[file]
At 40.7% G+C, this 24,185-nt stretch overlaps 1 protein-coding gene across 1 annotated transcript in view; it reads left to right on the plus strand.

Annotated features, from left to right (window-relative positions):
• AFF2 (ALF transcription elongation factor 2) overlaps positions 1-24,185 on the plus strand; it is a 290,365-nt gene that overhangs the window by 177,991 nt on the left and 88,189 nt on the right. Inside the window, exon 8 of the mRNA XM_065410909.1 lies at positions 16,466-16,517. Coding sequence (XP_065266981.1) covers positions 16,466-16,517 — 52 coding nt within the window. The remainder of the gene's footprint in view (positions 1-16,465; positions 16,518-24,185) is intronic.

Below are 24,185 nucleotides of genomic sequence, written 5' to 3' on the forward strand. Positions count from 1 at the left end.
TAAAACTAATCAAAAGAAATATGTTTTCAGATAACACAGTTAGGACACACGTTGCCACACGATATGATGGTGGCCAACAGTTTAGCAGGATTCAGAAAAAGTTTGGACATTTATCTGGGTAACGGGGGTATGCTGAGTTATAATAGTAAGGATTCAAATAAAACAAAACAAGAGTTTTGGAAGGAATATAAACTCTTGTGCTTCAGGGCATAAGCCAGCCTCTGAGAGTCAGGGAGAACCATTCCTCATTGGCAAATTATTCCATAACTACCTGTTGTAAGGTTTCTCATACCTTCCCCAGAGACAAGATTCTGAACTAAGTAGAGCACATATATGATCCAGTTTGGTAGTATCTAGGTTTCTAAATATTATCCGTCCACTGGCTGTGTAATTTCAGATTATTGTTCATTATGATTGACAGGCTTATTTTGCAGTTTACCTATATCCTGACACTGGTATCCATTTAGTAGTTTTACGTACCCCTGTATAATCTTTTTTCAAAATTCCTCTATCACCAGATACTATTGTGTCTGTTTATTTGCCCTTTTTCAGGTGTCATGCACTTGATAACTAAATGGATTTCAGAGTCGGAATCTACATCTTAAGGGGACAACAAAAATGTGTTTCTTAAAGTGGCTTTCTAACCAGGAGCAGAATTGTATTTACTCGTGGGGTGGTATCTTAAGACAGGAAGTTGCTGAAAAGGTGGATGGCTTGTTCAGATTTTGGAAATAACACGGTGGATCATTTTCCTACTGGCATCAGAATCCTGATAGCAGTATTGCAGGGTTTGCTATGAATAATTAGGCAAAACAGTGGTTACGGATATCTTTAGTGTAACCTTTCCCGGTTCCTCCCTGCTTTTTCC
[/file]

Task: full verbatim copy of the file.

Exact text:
At 40.7% G+C, this 24,185-nt stretch overlaps 1 protein-coding gene across 1 annotated transcript in view; it reads left to right on the plus strand.

Annotated features, from left to right (window-relative positions):
• AFF2 (ALF transcription elongation factor 2) overlaps positions 1-24,185 on the plus strand; it is a 290,365-nt gene that overhangs the window by 177,991 nt on the left and 88,189 nt on the right. Inside the window, exon 8 of the mRNA XM_065410909.1 lies at positions 16,466-16,517. Coding sequence (XP_065266981.1) covers positions 16,466-16,517 — 52 coding nt within the window. The remainder of the gene's footprint in view (positions 1-16,465; positions 16,518-24,185) is intronic.

Below are 24,185 nucleotides of genomic sequence, written 5' to 3' on the forward strand. Positions count from 1 at the left end.
TAAAACTAATCAAAAGAAATATGTTTTCAGATAACACAGTTAGGACACACGTTGCCACACGATATGATGGTGGCCAACAGTTTAGCAGGATTCAGAAAAAGTTTGGACATTTATCTGGGTAACGGGGGTATGCTGAGTTATAATAGTAAGGATTCAAATAAAACAAAACAAGAGTTTTGGAAGGAATATAAACTCTTGTGCTTCAGGGCATAAGCCAGCCTCTGAGAGTCAGGGAGAACCATTCCTCATTGGCAAATTATTCCATAACTACCTGTTGTAAGGTTTCTCATACCTTCCCCAGAGACAAGATTCTGAACTAAGTAGAGCACATATATGATCCAGTTTGGTAGTATCTAGGTTTCTAAATATTATCCGTCCACTGGCTGTGTAATTTCAGATTATTGTTCATTATGATTGACAGGCTTATTTTGCAGTTTACCTATATCCTGACACTGGTATCCATTTAGTAGTTTTACGTACCCCTGTATAATCTTTTTTCAAAATTCCTCTATCACCAGATACTATTGTGTCTGTTTATTTGCCCTTTTTCAGGTGTCATGCACTTGATAACTAAATGGATTTCAGAGTCGGAATCTACATCTTAAGGGGACAACAAAAATGTGTTTCTTAAAGTGGCTTTCTAACCAGGAGCAGAATTGTATTTACTCGTGGGGTGGTATCTTAAGACAGGAAGTTGCTGAAAAGGTGGATGGCTTGTTCAGATTTTGGAAATAACACGGTGGATCATTTTCCTACTGGCATCAGAATCCTGATAGCAGTATTGCAGGGTTTGCTATGAATAATTAGGCAAAACAGTGGTTACGGATATCTTTAGTGTAACCTTTCCCGGTTCCTCCCTGCTTTTTCC